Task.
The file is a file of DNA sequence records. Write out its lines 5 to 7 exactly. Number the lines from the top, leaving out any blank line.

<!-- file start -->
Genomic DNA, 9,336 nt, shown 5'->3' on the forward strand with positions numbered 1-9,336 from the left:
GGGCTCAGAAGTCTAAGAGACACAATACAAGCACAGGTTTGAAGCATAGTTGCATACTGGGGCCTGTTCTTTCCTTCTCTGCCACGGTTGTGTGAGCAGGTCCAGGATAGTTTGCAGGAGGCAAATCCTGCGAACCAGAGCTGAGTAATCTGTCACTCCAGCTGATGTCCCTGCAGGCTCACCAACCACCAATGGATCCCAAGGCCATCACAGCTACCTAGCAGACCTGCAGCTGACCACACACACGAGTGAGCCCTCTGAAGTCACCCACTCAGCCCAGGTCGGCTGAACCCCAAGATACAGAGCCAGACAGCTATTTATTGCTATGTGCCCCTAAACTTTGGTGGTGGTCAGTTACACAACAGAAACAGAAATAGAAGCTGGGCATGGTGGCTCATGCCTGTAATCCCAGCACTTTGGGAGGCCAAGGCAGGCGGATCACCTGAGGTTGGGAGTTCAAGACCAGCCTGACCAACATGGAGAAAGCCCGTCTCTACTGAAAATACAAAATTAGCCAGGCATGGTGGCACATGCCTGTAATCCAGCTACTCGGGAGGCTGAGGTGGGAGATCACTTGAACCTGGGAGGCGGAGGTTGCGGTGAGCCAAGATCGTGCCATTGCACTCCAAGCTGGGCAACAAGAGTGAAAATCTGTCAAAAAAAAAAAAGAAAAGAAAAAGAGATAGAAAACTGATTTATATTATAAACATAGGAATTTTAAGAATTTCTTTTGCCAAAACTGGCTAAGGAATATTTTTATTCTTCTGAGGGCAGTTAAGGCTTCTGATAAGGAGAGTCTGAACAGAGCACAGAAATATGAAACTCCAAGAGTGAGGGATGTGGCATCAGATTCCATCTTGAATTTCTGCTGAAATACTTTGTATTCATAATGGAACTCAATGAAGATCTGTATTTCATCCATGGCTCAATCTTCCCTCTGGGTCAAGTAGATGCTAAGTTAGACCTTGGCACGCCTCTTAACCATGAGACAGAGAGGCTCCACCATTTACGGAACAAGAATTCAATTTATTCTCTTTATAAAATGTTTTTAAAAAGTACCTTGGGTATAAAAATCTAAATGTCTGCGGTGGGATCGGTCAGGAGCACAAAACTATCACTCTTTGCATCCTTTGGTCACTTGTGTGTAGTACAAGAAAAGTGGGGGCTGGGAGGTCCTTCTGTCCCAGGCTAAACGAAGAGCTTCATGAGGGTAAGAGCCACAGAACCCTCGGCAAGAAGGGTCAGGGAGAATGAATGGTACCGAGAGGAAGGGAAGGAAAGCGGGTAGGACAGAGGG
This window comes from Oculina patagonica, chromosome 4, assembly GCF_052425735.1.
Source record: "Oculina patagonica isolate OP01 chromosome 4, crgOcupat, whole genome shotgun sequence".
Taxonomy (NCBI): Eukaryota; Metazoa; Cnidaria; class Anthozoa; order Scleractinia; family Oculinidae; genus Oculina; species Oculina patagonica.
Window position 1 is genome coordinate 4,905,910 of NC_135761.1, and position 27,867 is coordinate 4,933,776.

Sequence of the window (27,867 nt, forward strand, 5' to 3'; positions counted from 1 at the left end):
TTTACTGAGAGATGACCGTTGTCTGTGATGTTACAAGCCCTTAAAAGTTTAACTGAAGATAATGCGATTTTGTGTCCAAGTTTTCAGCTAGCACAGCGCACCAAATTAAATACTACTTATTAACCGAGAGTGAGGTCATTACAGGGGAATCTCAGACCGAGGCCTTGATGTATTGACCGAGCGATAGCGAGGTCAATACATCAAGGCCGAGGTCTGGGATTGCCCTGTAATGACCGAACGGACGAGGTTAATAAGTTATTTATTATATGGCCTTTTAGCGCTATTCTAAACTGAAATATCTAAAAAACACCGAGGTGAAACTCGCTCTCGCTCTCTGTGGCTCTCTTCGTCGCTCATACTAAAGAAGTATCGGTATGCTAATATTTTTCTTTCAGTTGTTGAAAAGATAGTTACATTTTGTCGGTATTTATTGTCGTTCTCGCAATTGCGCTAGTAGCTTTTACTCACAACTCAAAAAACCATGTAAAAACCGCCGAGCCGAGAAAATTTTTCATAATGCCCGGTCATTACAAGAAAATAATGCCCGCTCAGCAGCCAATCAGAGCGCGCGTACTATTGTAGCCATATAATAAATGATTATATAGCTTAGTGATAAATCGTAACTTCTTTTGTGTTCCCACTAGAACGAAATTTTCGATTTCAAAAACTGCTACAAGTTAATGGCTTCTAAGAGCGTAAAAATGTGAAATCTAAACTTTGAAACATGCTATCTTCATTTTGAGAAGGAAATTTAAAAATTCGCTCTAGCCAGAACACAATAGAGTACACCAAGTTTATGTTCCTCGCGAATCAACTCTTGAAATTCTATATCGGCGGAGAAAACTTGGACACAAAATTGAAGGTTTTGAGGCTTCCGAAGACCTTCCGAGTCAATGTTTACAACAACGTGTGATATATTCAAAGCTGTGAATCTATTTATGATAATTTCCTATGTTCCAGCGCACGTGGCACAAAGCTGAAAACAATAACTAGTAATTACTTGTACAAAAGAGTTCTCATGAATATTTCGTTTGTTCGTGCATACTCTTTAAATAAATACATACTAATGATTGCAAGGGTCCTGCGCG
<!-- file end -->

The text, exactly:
Taxonomy (NCBI): Eukaryota; Metazoa; Cnidaria; class Anthozoa; order Scleractinia; family Oculinidae; genus Oculina; species Oculina patagonica.
Window position 1 is genome coordinate 4,905,910 of NC_135761.1, and position 27,867 is coordinate 4,933,776.

Sequence of the window (27,867 nt, forward strand, 5' to 3'; positions counted from 1 at the left end):